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How is TMS different from ECT?

Both TMS and ECT are forms of neuromodulation used to treat depression. Electro-convulsive therapy (ECT) involves passing an electric current through the brain. This causes a generalized (grand mal) seizure. It therefore requires a general anesthetic. While having ECT, patients may require inpatient care or require someone to drive them to and from ECT treatments. ECT can cause short term memory loss for the period before and after each treatment session. Patients usually have 6-12 treatment sessions over three to six weeks and few patients have memory loss for this whole time period.

How long is a typical TMS Course?

Every patient is different. Most large TMS research studies provided treatment five days a week for 4-6wks up to 36 sessions for a figure of 8 coil treatment. H-coil treatments have been studied for 5 days a week of treatment followed by 12 weeks of treatment 2 times a week for a total of 44 sessions. There is no demonstrated toxicity from treatment beyond this amount of sessions and, in some situations, it may be reasonable to continue treatments beyond this number. Some people may require a schedule of maintenance treatments to maintain their treatment results.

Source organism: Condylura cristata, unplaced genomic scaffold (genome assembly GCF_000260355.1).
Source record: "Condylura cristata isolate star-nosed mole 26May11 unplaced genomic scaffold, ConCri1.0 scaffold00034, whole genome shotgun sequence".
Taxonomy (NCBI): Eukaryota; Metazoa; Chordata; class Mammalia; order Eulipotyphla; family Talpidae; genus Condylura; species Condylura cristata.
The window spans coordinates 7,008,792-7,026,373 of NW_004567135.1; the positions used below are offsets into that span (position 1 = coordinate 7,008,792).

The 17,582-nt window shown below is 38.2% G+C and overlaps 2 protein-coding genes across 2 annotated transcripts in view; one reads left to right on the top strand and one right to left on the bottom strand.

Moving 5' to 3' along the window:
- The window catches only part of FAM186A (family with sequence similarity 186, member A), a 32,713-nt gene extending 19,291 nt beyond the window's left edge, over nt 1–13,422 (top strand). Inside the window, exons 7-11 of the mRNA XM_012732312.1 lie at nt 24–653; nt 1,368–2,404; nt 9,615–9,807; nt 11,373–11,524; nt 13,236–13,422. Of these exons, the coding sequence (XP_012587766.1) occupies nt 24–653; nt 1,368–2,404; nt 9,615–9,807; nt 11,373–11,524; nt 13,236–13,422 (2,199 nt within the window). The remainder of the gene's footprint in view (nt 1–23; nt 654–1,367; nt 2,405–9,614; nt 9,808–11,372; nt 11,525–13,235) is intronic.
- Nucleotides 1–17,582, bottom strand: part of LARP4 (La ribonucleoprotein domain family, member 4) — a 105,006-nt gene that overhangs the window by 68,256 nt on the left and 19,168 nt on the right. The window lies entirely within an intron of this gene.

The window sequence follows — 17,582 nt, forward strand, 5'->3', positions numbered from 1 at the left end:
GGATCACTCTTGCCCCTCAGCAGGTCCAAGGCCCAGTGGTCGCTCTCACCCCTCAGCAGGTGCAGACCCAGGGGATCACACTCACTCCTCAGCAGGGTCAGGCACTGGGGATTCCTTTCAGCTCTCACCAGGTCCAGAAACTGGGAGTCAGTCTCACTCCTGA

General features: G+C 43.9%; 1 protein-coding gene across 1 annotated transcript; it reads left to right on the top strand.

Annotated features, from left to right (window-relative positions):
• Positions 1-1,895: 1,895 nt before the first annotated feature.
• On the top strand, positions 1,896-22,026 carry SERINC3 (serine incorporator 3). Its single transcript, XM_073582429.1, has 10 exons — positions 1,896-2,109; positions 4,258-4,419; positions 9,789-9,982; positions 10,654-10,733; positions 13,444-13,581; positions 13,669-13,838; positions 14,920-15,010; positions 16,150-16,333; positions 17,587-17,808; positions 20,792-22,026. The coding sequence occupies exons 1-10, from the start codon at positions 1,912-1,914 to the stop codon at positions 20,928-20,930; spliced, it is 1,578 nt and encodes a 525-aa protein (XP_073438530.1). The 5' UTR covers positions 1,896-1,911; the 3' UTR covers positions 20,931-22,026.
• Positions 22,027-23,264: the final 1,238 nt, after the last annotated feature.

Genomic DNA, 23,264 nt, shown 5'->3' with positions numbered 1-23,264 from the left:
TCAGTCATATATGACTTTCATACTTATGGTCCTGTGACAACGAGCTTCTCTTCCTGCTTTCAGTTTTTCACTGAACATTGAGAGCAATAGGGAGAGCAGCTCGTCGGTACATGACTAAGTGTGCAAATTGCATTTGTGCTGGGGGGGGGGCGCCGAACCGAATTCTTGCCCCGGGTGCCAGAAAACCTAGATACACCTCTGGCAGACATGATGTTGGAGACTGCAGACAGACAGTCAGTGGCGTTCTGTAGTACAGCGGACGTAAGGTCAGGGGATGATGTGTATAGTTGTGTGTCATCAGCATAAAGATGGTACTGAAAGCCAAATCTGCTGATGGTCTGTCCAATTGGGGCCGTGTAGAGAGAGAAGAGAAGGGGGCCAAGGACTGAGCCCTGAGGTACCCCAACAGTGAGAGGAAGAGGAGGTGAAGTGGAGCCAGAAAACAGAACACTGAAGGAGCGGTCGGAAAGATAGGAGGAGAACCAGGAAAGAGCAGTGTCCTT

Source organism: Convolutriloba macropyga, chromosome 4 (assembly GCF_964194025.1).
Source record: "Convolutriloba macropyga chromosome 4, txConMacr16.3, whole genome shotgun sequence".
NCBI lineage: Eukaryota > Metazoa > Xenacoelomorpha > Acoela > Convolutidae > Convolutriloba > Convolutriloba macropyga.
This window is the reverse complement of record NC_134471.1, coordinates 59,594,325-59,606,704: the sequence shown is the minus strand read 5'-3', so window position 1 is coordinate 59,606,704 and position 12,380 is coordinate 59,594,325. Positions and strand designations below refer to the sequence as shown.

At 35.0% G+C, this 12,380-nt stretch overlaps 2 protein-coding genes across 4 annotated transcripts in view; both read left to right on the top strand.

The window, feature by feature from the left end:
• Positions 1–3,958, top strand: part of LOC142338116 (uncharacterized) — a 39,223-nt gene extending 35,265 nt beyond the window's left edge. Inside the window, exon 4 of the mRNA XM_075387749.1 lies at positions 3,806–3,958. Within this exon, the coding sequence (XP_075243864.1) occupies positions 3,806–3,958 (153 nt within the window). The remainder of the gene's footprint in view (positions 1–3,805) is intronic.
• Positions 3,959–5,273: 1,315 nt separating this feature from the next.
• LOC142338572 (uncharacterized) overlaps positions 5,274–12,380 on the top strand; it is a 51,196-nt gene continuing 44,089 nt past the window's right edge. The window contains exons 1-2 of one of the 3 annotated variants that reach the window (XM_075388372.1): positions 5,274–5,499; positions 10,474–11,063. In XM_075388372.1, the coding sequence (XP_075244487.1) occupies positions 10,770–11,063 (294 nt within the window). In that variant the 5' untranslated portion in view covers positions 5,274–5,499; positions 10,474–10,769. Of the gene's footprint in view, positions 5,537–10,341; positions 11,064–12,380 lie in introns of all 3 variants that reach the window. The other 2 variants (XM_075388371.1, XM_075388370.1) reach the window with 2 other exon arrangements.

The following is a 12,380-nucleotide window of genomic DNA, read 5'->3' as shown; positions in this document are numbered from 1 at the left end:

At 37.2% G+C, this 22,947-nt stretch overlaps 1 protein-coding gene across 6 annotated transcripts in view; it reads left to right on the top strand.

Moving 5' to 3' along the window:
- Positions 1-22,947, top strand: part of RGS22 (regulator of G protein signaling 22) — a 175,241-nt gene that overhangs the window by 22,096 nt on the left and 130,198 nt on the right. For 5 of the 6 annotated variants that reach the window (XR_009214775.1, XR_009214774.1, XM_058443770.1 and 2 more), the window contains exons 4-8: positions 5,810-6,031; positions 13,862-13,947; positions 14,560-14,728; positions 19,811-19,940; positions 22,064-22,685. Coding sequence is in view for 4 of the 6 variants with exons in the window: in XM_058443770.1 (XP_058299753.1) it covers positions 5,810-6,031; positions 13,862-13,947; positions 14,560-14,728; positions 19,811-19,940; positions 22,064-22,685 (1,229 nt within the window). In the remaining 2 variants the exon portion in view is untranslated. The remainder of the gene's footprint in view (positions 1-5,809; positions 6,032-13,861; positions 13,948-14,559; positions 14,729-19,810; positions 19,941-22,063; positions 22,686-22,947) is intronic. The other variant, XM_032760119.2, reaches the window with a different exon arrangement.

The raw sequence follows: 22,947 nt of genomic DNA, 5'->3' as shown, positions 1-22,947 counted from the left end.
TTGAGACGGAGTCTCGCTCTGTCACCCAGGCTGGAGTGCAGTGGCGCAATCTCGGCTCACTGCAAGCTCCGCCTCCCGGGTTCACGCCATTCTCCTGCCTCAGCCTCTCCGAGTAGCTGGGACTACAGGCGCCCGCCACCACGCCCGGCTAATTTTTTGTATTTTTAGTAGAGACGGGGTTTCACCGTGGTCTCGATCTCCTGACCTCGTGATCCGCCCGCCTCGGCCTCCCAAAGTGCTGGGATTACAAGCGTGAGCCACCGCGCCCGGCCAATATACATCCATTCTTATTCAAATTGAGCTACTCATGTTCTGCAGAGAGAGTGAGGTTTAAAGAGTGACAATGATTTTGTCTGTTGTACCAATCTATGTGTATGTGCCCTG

How does it work?

TMS delivers magnetic pulses to certain brain regions, producing changes in the activity of the brain cells. The frequency of pulse delivery influences whether brain activity is increased or decreased in the affected cells. This means that the effects of TMS treatment can be long lasting because it changes the patterns by which nerve cells and brain networks connect and communicate with each other.

What is TMS?

Transcranial magnetic stimulation or TMS is a non-invasive, diagnostic and therapeutic technique that uses small magnetic fields to stimulate or inhibit regions of the brain by electromagnetic induction through a small generator coil (Figure-8 or H-coil), placed over the patient's head. It can be used for the treatment of conditions such as depression and obsessive-compulsive disorder (OCD).